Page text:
It’s normal to be full of anxiety at the beginning of the school year. Students, teachers, and parents feel the stress of new expectations, new material, and new people. Here are a few tips to help stay organized and manage some of the new-school-year stress:
1) Color Coding. Assign colors to school subjects and keep everything for that subject in a color-coded folder, notebook, and/or binder. At the end of every school day, go through each folder to check for homework and notes to review. Keeping subjects separate helps avoid clutter and missed assignments.
2) Write Things Down! If you never wrote down your homework last year and want to be better this year, now is the time to start! There is usually less homework at the beginning of the year so even writing “No Homework!” in an agenda or wherever you keep track of your to-do lists will get you on the right track. Also, make sure you write things down as often as you can, not typing them into a computer or phone. Hand writing helps you remember so it’s like doing twice the work in one pencil stroke.
3) Gather your Resources. If you anticipate struggling in a subject, ask your teacher for some resources at the beginning of the year. You can supplement work in class with videos, games, reading, workbooks, and other activities to help you catch up, or place into a higher level class. Here are some places to start:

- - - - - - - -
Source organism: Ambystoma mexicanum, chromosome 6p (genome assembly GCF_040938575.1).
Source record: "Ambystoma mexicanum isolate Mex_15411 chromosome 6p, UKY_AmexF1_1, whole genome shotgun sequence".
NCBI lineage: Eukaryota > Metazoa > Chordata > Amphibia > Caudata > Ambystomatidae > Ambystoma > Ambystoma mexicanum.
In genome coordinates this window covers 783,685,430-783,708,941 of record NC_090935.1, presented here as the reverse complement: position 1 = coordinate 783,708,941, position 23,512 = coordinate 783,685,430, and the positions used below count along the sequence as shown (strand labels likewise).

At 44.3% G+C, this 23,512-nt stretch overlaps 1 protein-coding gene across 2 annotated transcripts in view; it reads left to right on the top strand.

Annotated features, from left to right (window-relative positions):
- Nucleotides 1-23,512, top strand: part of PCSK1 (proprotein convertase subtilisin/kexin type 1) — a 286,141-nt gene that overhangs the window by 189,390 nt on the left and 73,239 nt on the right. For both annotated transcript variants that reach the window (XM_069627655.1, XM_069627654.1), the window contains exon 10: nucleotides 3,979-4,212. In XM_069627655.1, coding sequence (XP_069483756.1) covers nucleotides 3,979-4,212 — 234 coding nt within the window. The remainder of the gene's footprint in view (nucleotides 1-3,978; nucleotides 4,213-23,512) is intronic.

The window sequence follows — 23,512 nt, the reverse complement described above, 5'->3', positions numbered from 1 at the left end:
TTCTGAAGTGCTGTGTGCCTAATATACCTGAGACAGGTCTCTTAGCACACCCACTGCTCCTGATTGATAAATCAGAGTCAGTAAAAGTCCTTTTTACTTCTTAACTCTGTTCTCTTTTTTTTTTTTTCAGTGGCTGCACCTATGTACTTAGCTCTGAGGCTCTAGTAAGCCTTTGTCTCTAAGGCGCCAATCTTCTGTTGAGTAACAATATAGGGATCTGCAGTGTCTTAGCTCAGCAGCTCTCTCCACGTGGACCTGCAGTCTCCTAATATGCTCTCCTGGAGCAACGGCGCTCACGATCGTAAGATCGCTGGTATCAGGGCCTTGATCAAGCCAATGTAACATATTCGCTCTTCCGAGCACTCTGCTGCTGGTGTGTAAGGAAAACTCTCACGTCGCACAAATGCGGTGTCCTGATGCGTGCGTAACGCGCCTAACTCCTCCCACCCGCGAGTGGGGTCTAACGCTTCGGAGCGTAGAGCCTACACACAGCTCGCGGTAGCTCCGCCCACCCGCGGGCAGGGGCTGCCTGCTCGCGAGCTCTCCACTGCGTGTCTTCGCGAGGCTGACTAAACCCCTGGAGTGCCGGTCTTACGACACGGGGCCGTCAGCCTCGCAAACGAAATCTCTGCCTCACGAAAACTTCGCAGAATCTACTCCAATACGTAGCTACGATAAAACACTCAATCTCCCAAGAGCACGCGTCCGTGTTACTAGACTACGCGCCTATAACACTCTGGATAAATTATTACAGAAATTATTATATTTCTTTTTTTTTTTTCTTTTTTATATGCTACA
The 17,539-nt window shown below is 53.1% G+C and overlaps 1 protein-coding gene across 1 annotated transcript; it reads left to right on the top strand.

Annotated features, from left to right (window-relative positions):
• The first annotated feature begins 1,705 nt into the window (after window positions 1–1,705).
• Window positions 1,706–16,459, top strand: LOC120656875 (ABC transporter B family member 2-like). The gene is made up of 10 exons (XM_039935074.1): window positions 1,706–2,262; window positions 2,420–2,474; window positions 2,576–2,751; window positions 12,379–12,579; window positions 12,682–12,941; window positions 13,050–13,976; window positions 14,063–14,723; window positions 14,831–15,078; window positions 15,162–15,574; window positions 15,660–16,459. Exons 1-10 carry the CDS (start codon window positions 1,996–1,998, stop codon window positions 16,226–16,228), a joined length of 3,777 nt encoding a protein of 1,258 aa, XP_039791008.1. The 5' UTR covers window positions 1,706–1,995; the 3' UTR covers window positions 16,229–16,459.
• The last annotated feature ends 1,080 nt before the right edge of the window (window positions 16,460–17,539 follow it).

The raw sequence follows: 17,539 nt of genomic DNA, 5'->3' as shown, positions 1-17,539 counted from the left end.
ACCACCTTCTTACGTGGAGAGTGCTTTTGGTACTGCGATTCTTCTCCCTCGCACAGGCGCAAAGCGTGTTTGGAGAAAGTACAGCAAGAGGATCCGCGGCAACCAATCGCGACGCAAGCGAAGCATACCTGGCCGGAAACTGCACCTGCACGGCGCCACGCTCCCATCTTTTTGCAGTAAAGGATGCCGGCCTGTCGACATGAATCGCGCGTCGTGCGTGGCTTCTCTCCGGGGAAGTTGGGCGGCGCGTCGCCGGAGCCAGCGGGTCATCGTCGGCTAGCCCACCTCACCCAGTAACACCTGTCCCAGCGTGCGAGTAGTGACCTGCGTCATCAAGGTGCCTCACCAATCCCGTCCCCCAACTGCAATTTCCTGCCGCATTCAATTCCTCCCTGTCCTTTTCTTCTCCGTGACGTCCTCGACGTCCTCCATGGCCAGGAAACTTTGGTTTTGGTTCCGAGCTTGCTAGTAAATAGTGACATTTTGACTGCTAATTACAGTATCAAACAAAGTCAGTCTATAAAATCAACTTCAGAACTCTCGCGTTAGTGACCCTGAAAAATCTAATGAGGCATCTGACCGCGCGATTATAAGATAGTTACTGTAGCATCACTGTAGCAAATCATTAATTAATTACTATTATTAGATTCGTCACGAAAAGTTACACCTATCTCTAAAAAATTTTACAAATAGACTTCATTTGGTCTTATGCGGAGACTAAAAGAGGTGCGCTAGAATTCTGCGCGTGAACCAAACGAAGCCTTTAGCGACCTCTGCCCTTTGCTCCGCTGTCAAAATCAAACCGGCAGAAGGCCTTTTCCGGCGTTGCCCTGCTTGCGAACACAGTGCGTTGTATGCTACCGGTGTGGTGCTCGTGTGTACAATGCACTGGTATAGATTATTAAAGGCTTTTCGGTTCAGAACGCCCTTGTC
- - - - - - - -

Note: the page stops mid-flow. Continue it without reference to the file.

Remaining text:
Your public library has an endless wealth of knowledge. In most cities, you can go online to reserve any book (or DVD or other media) in their catalogue and pick it up at your local branch. (All age groups.)
Khan Academy offers free, in-depth videos, taught by experts, on a variety of subjects. It’s an especially good resource to focus on tough math concepts. (Most age groups)
German animation studio Kurzgesagt has a YouTube channel full of colorful animated videos that provide simplified overviews of topics in science, politics, philosophy, psychology, and technology. (Best for middle and high school students.)
Sites like SparkNotes and CliffsNotes can be helpful SUPPLEMENTAL material for readers struggling with understanding or wanting a deeper look at a particular book. These resources should be used to guide reading, not to replace it. (Best for 8th grade and above.)
Shmoop.com has a variety of free and paid resources for test prep, homework help, and subject area review. (All age groups.)
4) Try Something New! It can be stressful to take on new things, but if you look at a new school year as an opportunity for growth, it can be less daunting. I suggest trying a new extracurricular or elective, or even just taking up a new hobby, as a way to get to know people (who can make great study partners!) and to build new skills. I especially encourage this if you are starting at an entirely new school. The beginning of the year is when everyone else is trying new things, too, so you won’t be alone!